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This article was published 16/2/2016 (1679 days ago), so information in it may no longer be current.
Working in an early-years classroom a few years ago in a Winnipeg school, I was startled by the self-portrait that the seven-year-old girl handed to me.
She smiled proudly as she showed me her picture: varieties of green shaded in our school’s expansive play area and billowing white clouds plumed across the peacock-blue sky. She drew herself smiling widely in a purple dress, her blond hair blowing around her.
That was the startling part: the picture was of a white-skinned, blond-haired girl, yet the girl who handed me the picture, Rashmeet, was brown-skinned with long, espresso hair.
Minority and indigenous populations are growing at accelerated rates in Canada. Whereas visible minorities made up about five per cent of the population in 1981, they made up about 15 per cent of the population just 20 years later. In the Winnipeg School Division, 27 per cent of the students come from indigenous backgrounds. Yet, the Manitoba Teachers’ Society says less than six per cent of the teaching force is comprised of people of colour. This racial inequality, already normalized in the eyes of Rashmeet, represents a problem with the teaching force in Manitoba today.
Striving for a more diverse teaching force is an ethical endeavour. It is an attempt to reflect the values of democracy, the intentions of the Canadian Charter of Rights and Freedoms and the findings of the Truth and Reconciliation Commission by ameliorating social and historic injustices. In addition, the research tells us a more diverse teaching force benefits students by providing opportunities for minority students to develop positive relationships with teachers they perceive as "like" them, by allowing students to feel their perspectives (including cultural, linguistic, sexual identity or orientation, or differing world views) are better understood, and by having teachers who understand and will attend to acts of oppression. A more diverse teaching force provides a greater variety of perspectives — a richness that not only reflects Canadian values but benefits students and teachers alike.
The faculty of education at the University of Manitoba is aspiring to diversify the teaching force through its new diversity admissions policy. This policy aims to increase the number of students from diverse groups admitted into the faculty allowing up to 45 per cent of all qualified admissions to be those who self-identify through diversity categories, which include indigenous, racialized, those who identify with gender identity/sexual difference, persons with disabilities and those who are disadvantaged.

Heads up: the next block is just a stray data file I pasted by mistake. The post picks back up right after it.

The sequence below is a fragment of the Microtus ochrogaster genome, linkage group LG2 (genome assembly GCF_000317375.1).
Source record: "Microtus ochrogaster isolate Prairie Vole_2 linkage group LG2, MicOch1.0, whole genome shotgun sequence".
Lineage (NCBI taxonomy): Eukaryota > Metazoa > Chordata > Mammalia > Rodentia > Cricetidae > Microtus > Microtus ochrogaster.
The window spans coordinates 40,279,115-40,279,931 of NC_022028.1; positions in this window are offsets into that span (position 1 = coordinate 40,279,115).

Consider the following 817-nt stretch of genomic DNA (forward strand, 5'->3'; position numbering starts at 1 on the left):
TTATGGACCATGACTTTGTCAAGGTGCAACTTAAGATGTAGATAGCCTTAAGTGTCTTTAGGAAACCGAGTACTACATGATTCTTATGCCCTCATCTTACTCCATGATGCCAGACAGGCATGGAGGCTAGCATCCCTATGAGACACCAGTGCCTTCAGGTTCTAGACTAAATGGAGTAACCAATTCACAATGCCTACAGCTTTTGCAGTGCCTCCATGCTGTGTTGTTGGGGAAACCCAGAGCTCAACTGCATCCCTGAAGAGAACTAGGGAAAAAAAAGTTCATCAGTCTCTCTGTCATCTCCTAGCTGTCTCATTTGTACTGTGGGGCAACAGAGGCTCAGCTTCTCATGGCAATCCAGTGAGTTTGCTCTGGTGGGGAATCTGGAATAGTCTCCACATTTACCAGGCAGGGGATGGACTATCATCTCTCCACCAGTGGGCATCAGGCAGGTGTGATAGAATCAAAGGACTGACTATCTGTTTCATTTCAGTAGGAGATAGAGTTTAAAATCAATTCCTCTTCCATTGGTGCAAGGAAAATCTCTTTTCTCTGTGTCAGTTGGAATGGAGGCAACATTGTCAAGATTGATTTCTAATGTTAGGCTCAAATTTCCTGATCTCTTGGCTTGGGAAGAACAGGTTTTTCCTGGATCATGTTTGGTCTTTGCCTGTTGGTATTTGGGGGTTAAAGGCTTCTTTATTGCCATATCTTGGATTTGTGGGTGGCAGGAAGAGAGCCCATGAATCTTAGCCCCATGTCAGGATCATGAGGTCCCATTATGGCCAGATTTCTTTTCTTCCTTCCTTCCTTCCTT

The policy was developed during the past three years in consultation with government, campus and community partners, human rights experts and under the leadership of our former associate dean, Jerome Cranston. The policy attempts to address both the disparity in the makeup of the teaching force and the social and historic disadvantages faced by marginalized groups of people, but importantly, also recognizes students’ educational experiences are enhanced by a diversity of perspectives and experiences a diverse teaching force can offer.
Although this policy is a step in the right direction, there is much more that can and should be done by government and educational leaders. For example, barriers need to be removed so internationally educated teachers — those with teaching certificates from countries other than Canada — can enter the teaching force more quickly. We need to take heed and enact the recommendations of the Truth and Reconciliation Commission and better integrate indigenous perspectives, knowledge and history into our faculty’s courses and within the school curriculum. We need to reach out to include potential future students from various ethnocultural, LGBTQ, northern, remote and reserve communities. We all need to take responsibility for these efforts, working across sectors to enact the values of equity and diversity to ensure Manitoba schools are places where Rashmeet knows she belongs and where she can contribute to enriching all of our experiences.
Melanie D. Janzen is the associate dean of undergraduate programs in the faculty of education at the University of Manitoba.
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